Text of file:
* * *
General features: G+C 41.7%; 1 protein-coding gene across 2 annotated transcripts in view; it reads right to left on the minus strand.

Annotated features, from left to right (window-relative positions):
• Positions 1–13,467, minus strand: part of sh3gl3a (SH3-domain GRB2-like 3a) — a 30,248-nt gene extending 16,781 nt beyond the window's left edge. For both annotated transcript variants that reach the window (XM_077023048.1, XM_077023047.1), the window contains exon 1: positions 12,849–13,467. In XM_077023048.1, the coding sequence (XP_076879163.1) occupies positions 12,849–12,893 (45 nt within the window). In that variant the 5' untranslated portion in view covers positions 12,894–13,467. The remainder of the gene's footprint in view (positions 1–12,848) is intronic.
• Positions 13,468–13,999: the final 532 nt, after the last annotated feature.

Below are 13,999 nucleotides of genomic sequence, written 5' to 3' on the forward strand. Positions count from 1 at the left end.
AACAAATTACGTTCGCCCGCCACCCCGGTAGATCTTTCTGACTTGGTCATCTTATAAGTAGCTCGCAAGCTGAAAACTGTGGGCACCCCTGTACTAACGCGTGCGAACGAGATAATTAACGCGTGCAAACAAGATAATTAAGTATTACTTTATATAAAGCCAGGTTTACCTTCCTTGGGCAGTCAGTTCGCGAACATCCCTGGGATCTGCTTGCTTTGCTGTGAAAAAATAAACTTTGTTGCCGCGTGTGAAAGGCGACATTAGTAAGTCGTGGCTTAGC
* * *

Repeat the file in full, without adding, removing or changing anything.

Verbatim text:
General features: G+C 41.7%; 1 protein-coding gene across 2 annotated transcripts in view; it reads right to left on the minus strand.

Annotated features, from left to right (window-relative positions):
• Positions 1–13,467, minus strand: part of sh3gl3a (SH3-domain GRB2-like 3a) — a 30,248-nt gene extending 16,781 nt beyond the window's left edge. For both annotated transcript variants that reach the window (XM_077023048.1, XM_077023047.1), the window contains exon 1: positions 12,849–13,467. In XM_077023048.1, the coding sequence (XP_076879163.1) occupies positions 12,849–12,893 (45 nt within the window). In that variant the 5' untranslated portion in view covers positions 12,894–13,467. The remainder of the gene's footprint in view (positions 1–12,848) is intronic.
• Positions 13,468–13,999: the final 532 nt, after the last annotated feature.

Below are 13,999 nucleotides of genomic sequence, written 5' to 3' on the forward strand. Positions count from 1 at the left end.
AACAAATTACGTTCGCCCGCCACCCCGGTAGATCTTTCTGACTTGGTCATCTTATAAGTAGCTCGCAAGCTGAAAACTGTGGGCACCCCTGTACTAACGCGTGCGAACGAGATAATTAACGCGTGCAAACAAGATAATTAAGTATTACTTTATATAAAGCCAGGTTTACCTTCCTTGGGCAGTCAGTTCGCGAACATCCCTGGGATCTGCTTGCTTTGCTGTGAAAAAATAAACTTTGTTGCCGCGTGTGAAAGGCGACATTAGTAAGTCGTGGCTTAGC